highest average daily nutrient intake level to pose no risk of adverse health effect to almost all individuals

nutrition

science and study of food (nutrients) and its connection to physiology, health, and well being

variety

refers to eating many different types of foods each day

moderation

necessary amounts of carbs, fats, and protein for maintaining healthy weight

calculate daily protein requirements

determine body weight. convert pounds to kilograms (lbs/2.21=kg). multiply by 0.8 g/kg for average adult requirement

SMART goals

Specific, Measurable, Action-oriented, Realistic (losing 1lb/week for 3 months), Timeline (short term/long term)

short-term goals

less than 3 months

long-term goals

4 months or more

appetite

i want to eat, the psychological desire to consume specific food

hunger

i need to eat asap, the physiological sensation that prompts us to seek food and eat

satiety

feeling of fullness and satisfaction from food, can be from: liquids, carb, fibers, mixed meals, fat content, protein content

supermarket savvy

shop the periphery not aisle ends, shop once per week, bulk food options, unit pricing

requirements on food labels

statement of identity (new, whole grain), net contents (weight), ingredients, info of food manufacture, nutrition info

nutrition fact panel info

must include serving size, % daily value, trans fats

choosing food based on labels

choose food with least number of ingredients, choose food with less than 30% fat

problems with food labels

portions are not standardized, serving size set by manufactures

ecological models of behavior

suggests individuals are influenced by a combination of interpersonal variables, public policy factors, sociocultural factors, and physical environment factors

different levels of intervention

public policy (legislation and other social regulations to influence physical activity), physical environments (altering physical characteristics), sociocultural environments (workplace, community)

workplace encouraging physical activity

require showers and changing rooms, offer gym facilities, workplace culture

community encouraging physical activity

increase funding for walk/bike trails, mandate for building to be within 10 minutes apart

personal environment wellness

reusable shopping bags, showers vs baths, turn off water when brushing teeth or shaving, reusable coffee cups/water bottles, unplug electronics when not in use

heart system

right side- pulmonary circulation, left side- systemic circulation, blood pressure

blood pressure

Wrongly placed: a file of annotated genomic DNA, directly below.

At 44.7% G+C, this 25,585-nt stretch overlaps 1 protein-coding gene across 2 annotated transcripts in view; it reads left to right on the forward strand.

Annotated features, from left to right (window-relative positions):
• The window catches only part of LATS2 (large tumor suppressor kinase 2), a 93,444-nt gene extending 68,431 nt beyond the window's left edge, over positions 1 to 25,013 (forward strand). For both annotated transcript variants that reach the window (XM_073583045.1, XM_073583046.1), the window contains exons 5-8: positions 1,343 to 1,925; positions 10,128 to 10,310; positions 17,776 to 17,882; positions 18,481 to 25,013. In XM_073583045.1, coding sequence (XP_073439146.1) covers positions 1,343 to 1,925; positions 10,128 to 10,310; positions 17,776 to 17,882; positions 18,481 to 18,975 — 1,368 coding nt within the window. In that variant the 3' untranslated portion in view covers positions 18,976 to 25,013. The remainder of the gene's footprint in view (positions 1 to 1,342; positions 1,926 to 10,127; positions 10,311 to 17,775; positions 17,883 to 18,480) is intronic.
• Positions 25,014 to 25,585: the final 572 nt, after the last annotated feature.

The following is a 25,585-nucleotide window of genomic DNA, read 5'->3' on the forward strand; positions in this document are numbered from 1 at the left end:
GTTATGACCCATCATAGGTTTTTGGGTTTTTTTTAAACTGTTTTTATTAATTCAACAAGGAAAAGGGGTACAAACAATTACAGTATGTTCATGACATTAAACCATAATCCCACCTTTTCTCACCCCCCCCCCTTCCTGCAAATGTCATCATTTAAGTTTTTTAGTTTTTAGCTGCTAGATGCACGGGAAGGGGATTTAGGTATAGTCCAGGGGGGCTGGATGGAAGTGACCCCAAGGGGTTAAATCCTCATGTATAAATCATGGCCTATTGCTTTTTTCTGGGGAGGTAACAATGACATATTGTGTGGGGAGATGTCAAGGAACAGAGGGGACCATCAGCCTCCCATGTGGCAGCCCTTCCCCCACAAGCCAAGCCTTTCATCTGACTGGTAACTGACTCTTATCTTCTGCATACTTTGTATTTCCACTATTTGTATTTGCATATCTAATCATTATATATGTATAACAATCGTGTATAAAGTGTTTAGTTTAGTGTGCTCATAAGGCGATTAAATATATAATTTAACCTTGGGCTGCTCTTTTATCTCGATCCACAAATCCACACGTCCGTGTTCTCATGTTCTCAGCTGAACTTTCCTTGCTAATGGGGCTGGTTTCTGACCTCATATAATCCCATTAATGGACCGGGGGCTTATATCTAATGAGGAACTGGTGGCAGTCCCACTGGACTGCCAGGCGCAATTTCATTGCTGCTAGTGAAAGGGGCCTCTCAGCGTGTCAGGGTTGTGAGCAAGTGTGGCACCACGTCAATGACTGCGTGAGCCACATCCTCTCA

the force exerted by blood on the walls of blood pressure, 2 phases: systole (contracting) and diastole (relaxing), best time to take is right when you wake up which is when its at its lowest

anatomy of cardiorespiratory system

arteries (major freeways), veins (transport oxygen back to heart), capillaries (smaller streets off freeways), alveoli

benefits of cardio test

heart (stronger), lung capacity (more oxygen capacity), diseases and illness (usually drop), immune function (slightly increased), metabolic rate (increase), fat and carb burners, tension and stress, self esteem (goes up), energy levels, body image (more positive), self conception and depression (decreases), psychological health improved 1 year (maintain)

factors affecting lung capacity

gender (size), chest cavity size, altitudes, hemoglobin (O2 carrying capacity), air quality, cardio training

gold standard

VO2 max test, the maximal rate at which oxygen can be consumed per minute, 3 types of field test: 1.5 mile run/walk, 1 mile walk test, 3 minute step test

cross training

multiple dimensionally, comfort zone, specificity issues, injury

interval training

variable intensity with bursts of higher intensity, sprint intervals; rest intervals, ladders, supplement training

why stretch

posture, flexibility, recovery, blood flow, decrease muscle soreness (DOMS), injury, mental relaxation

flexibility

the range of motion (ROM) in a joint or group of joints, 4 types: static, dynamic, ballistic, PNF, involves moving your joints through a full range of motion

static stretching

most common form, can increase long-term flexibility by ability to hold a stretch near the end ROM, do after activity, 2 types: active, passive

passive static stretching

muscles are stretched by a force applied by an outside force, outside force is in control

active static stretching

muscles are stretched by the contraction of opposing (antagonist) muscles, safest form of stretching, you are in control

dynamic stretching

continuous movement through a natural range of motion, do after warm up and before workout, increases blood flow to the muscles by leg extension, exercise without weights, arm circles, leg swings, squats, most teams do this before games

ballistic stretching

bouncing movement, used by athletes performing fast and explosive movements, running through a movement you do on regular basis

PNF stretching

proprioceptive neuromuscular facilitation, contract muscles then relax to facilitate the stretch